With ‘fermenting’ and ‘foraging’ the buzzwords, our critic headed for Woodruff, but the experience left a bad taste in her mouth
A review is but a snapshot in time, they say, and I hope so, for in this case it was a pretty poor image that emerged following our visit to Woodruff. The fact of the matter, food critic or not, is that nobody goes out looking for a bad experience — but when you leave disappointed, having dropped quite a lot of dosh, and reach gratefully for the cheese and brown bread when you get home, there’s something wrong.
I’d heard good reports of this Stepaside restaurant, including a long gush from a foodie who was convinced that this amazing gem on the outskirts of Dublin would get a Michelin star. While it does have a basic mention in the Michelin Guide as a good neighbourhood bistro, it doesn’t have a Bib Gourmand and, based on our experience, it would be some leapfrog if it jumped from this basic listing to a star.
The room was minimalist Scandi hip, and the meeter-greeter laconically cool as he told us our bottled water (€4) hadn’t been in the chiller. Why not, we wondered, on one of the hottest days of the year?
We were seated just inside the open door, facing a sign for the Côte de Boeuf special for two (€85) — which was unavailable. Of course there were hipster ‘snacks’ (€3.50-€7), including house breads and cultured butter, and salt-cod croquettes. We focused on starters (€14-€15), passing up a lamb and two beef dishes — salt-aged beef tartare, or koji aged hanger, oyster, gambas, gooseberry and buckwheat.
Rena’s tempura courgette flower (€14), stuffed with St Tola goat’s cheese, on heirloom tomato, diced black olive and romesco, was pleasant.
Connemara crab tartlet (€15), on the other hand, with kohlrabi, green strawberry, brown crab and yuzu, would’ve been better served if the star ingredient had a bigger role to play. Instead, two large folds of the hard, bitter German turnip hogged the plate. Embellished with tiny green strawberry wafers, the turnip was accompanied by a commercial-looking, canapé-sized tartlet, holding no more (and I’m being generous) than a teaspoon of crabmeat mixed with what turned out, on enquiry, to be un-billed chervil and olive oil. It tasted awful, with the bottom somehow being akin to the juice from a roasting tin — inedible, and ridiculous at the price.
Mains were €28 — Andarl Farm pork cutlet; sea trout with Lissadell cockles; salt-aged Feighcullen duck — apart from tandoori-spiced aubergine at €20 for Rena, and wild halibut at €36 for me — but, with only two other diners in the room, there was quite a long delay before our next course arrived.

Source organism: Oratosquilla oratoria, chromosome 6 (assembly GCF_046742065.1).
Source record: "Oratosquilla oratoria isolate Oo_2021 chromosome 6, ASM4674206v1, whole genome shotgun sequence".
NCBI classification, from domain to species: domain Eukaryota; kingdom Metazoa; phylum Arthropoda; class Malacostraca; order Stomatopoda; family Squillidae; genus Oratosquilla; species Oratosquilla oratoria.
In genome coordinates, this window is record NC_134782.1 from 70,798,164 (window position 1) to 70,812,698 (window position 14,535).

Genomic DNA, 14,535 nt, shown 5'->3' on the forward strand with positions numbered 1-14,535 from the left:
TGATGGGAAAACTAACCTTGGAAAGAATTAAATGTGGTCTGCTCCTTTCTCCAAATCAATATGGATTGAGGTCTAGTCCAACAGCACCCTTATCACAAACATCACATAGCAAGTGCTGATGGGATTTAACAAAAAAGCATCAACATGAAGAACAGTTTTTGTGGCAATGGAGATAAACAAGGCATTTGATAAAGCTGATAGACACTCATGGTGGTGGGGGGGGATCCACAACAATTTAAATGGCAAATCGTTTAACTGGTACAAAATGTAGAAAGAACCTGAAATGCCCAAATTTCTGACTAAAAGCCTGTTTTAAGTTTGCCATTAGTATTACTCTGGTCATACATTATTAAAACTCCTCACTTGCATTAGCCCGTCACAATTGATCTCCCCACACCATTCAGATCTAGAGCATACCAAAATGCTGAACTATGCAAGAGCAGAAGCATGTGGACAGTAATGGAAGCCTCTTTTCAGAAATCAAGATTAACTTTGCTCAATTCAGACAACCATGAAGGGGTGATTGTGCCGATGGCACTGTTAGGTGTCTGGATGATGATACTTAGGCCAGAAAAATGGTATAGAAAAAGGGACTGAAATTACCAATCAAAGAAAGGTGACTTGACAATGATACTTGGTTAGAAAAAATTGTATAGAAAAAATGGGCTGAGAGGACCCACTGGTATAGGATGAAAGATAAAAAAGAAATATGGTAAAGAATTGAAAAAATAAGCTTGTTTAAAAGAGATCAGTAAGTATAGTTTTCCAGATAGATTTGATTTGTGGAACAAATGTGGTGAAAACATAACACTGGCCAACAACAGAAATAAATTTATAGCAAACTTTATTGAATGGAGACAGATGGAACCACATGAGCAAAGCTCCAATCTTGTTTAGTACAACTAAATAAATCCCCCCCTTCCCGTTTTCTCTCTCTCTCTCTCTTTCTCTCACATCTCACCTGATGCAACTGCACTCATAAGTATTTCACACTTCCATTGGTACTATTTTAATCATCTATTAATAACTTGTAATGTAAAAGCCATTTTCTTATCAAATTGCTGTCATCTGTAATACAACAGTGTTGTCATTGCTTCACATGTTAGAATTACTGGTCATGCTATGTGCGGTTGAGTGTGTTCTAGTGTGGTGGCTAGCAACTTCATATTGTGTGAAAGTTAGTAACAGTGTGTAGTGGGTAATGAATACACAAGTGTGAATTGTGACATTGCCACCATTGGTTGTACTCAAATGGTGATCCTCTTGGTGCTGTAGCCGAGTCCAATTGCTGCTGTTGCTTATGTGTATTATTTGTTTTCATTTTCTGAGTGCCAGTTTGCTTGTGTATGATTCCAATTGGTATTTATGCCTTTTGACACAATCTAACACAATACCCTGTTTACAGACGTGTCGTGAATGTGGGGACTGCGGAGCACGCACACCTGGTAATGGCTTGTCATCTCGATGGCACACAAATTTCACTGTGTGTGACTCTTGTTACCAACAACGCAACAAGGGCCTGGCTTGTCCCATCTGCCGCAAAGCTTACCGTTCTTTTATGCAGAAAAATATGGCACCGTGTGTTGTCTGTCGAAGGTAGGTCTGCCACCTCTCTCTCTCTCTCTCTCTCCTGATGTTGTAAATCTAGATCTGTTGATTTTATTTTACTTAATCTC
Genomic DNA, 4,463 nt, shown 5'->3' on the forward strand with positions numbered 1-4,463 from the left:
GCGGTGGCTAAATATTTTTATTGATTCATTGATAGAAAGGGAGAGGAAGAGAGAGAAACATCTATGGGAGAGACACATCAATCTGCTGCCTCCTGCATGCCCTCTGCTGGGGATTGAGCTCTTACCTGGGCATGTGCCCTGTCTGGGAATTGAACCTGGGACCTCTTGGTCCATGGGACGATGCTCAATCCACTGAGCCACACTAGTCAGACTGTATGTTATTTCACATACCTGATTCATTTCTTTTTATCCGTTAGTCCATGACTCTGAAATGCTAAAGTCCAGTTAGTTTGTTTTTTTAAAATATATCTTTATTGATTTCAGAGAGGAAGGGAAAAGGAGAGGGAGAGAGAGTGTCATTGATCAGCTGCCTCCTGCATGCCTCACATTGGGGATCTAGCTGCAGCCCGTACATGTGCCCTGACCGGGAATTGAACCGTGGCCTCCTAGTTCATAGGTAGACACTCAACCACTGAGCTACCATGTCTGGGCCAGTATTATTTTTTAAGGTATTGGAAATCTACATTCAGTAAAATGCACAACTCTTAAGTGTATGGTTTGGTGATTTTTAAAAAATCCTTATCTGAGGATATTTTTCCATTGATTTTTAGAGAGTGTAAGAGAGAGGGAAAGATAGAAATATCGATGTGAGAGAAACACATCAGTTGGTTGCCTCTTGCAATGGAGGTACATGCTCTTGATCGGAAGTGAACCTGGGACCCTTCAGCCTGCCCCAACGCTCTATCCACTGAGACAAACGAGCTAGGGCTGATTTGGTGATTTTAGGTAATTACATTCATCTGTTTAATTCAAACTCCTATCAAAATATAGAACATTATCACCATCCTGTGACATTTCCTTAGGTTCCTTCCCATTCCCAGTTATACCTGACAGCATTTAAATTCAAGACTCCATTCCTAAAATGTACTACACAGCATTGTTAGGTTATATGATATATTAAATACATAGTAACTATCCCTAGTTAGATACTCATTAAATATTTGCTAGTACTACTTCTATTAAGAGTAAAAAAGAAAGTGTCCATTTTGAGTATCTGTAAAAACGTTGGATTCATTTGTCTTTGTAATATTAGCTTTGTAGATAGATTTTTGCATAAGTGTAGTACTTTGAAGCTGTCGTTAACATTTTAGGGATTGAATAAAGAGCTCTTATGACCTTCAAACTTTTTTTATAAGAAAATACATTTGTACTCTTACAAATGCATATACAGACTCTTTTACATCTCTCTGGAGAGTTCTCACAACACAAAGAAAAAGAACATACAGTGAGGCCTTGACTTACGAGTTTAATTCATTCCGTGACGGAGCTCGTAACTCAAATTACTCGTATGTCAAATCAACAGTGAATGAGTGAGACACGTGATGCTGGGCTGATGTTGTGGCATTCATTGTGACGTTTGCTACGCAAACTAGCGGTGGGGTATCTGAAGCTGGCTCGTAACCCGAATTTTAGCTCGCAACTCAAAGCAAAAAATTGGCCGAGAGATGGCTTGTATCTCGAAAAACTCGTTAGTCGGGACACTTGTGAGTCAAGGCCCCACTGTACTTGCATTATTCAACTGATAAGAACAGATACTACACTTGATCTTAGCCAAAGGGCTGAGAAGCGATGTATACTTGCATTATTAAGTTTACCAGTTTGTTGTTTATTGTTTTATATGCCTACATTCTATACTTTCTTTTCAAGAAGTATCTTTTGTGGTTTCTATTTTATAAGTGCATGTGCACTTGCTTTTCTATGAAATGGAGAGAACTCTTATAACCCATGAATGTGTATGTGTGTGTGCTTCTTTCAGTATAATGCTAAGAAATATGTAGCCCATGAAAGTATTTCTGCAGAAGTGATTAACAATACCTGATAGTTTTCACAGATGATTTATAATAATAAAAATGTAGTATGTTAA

Rena’s blackened aubergine was enjoyable, she said, but I drew the short straw again. Maybe Sunday wasn’t the best day to order fish, for my seared slim half tronçon of halibut, dry as a bone, just did not fly.
Sitting on a crude forest — no cheffy tweezers here, more upturned colander styling — of kai broccoli and splodgy green beans (billed smoked fennel in absentia), splashed with a ‘mussel bisque’, this poisson did not taste good. “If I was at home, I’d have spat it out,” said Rena succinctly, on tasting.
Apart from the two bites of fish, the plate went back and should have been removed from the bill, but wasn’t. It’s the second time lately I’ve had to fall back on spuds, which indeed were a juicy extra €4.50, bringing my main course to €40.50.
As for the said Beechlawn organic spuds, they came as roasties draped with seaweed! Why? It just felt like a ridiculous overkill in ticking the fashionable ‘foraging’ box.
We shared a simple dessert of white chocolate mousse (€8.50), with two gooseberries, crushed hazelnuts and the ubiquitous broken meringue shards — which cover a multitude nowadays. “It’s a menu that read like magic but didn’t deliver on the plate,” said Rena, and she was right.
I’m sure this isn’t a joy for the restaurant to read, nor is it a joy for me to commit to paper, but what we received wasn’t good enough, particularly at high prices. With two glasses of Ulterior Naranja Orange Wine La Mancha 2020 (€9 each), and two glasses of alcohol-free Leitz Eins-Zwei-Zero Riesling (€3.50 each), our bill came to €127.
Woodruff, Unit 7, The Village, Stepaside, Dublin 18.
Tel: (01) 558-1362, woodruff.ie